The current revision of the EU Packaging and Packaging Waste Directive (PPWD), as well as the Waste Framework Directive (WFD) review and the forthcoming framework on bio-based, biodegradable and compostable plastics provide crucial opportunities to fully acknowledge the role of bioplastics in a circular economy.

 The Bioplastics Organisation Network (BON) Europe, a collaboration of nine national bioplastics associations from across Europe, has published a joint position to raise some crucial concerns on the current policy developments, and in particular on the diverging measures on bio-based, biodegradable & compostable plastics adopted by different Member States that hamper the free movement of products and undermine the EU’s ambition to lead the transformation towards a more sustainable, climate neutral economy. 

The group formulates five concrete policy recommendations for the upcoming revision of the PPWD:  

  1. Ensure that all recycling options, including mechanical, organic, and chemical recycling are available for bio-based, non-biodegradable as well as compostable packaging. 
  2. Recognise industrial composting as a solution to increase collection and recycling of organic waste, hence create criteria for when compostable plastic packaging should be preferred/mandatory.
  3. Consider bio-based content as equivalent contribution to recycled content targets.
  4. Ensure harmonised and mandatory labelling for packaging products using acknowledged EU standards, such as the standard for packaging recoverable through industrial composting EN 13432.
  5. Ensure that the Essential Requirements for Packaging remain material-and technology-neutral.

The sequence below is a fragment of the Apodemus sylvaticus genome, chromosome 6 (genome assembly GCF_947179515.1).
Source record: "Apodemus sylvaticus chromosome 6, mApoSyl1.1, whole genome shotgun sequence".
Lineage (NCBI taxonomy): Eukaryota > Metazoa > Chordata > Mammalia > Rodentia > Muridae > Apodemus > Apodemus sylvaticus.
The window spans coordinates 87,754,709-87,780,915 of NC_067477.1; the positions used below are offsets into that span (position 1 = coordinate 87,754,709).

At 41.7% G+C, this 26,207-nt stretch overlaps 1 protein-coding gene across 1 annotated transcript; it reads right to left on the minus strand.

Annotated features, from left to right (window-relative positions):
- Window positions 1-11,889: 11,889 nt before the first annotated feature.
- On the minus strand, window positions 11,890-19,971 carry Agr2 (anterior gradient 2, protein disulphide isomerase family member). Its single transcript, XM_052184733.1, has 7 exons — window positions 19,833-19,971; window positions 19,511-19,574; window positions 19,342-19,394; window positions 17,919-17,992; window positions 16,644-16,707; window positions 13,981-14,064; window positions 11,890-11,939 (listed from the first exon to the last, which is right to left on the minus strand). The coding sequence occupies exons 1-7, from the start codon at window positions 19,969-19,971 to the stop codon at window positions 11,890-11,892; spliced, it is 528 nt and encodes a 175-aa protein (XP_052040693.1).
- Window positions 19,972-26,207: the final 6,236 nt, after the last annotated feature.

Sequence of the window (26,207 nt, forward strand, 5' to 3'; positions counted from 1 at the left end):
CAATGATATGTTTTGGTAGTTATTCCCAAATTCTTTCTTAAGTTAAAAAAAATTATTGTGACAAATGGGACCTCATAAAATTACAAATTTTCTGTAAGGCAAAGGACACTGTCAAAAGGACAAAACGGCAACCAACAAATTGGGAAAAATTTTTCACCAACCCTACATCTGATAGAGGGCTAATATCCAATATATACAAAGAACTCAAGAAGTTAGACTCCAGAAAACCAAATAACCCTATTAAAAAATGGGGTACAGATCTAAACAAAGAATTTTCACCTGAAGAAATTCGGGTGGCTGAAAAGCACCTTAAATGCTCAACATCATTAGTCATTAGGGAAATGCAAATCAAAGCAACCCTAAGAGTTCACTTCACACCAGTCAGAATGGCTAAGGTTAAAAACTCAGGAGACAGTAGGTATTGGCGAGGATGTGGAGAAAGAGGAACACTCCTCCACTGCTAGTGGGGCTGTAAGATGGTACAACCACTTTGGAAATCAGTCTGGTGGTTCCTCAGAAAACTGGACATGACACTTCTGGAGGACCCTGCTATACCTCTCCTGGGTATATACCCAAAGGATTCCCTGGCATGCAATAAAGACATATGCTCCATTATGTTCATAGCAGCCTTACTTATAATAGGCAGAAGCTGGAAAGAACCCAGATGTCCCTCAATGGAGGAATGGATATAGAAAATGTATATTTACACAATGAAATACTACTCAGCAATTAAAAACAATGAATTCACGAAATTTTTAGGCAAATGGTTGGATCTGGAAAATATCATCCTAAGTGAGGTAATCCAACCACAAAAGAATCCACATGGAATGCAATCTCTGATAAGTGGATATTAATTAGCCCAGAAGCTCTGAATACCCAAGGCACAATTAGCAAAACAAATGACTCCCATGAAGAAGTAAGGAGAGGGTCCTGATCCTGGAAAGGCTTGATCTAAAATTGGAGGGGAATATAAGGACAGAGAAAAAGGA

The BON Europe members especially emphasize the need for coherent rules to ensure access to all recycling options, including mechanical, organic, and chemical recycling; and no hierarchy should be set among the different types of recycling technologies: compostable plastics, bio-based content, and recycled content should all have equal value in the development of the legislative proposal of the PPWD. Bioplastics can be treated in established recycling and recovery streams and offer additional options such as organic and chemical recycling. Standard industry sorting technologies, like NIR, are perfectly able to sort bio-based and compostable plastics from other plastic waste. Especially considering the upcoming mandatory separate collection of bio-waste by 2024, which will increase the amount of bio-waste (especially food waste) that will enter industrial composting and anaerobic digestion (AD) facilities, investments are needed to achieve an acceptable, higher functioning and more harmonised landscape. Certified compostable plastic packaging (EN 13432) can substantially contribute to reach the food-waste collection targets and to reduce the contamination (with conventional plastics) of the organic waste streams. 

While some EU Member States are setting best practice on how bioplastics can unfold their full potential, others are stalling innovation and development in this sector. BON Europe’s position paper includes an overview of current national rules across the EU-27 on compostable plastic packaging and other applications, which highlights the urgent need for harmonised rules and a fair and level playing field for bio-based and compostable plastics. If designed correctly, the current legislative revision processes could establish a coherent and supportive regulatory environment for bioplastics that helps to overcome existing barriers and foster development.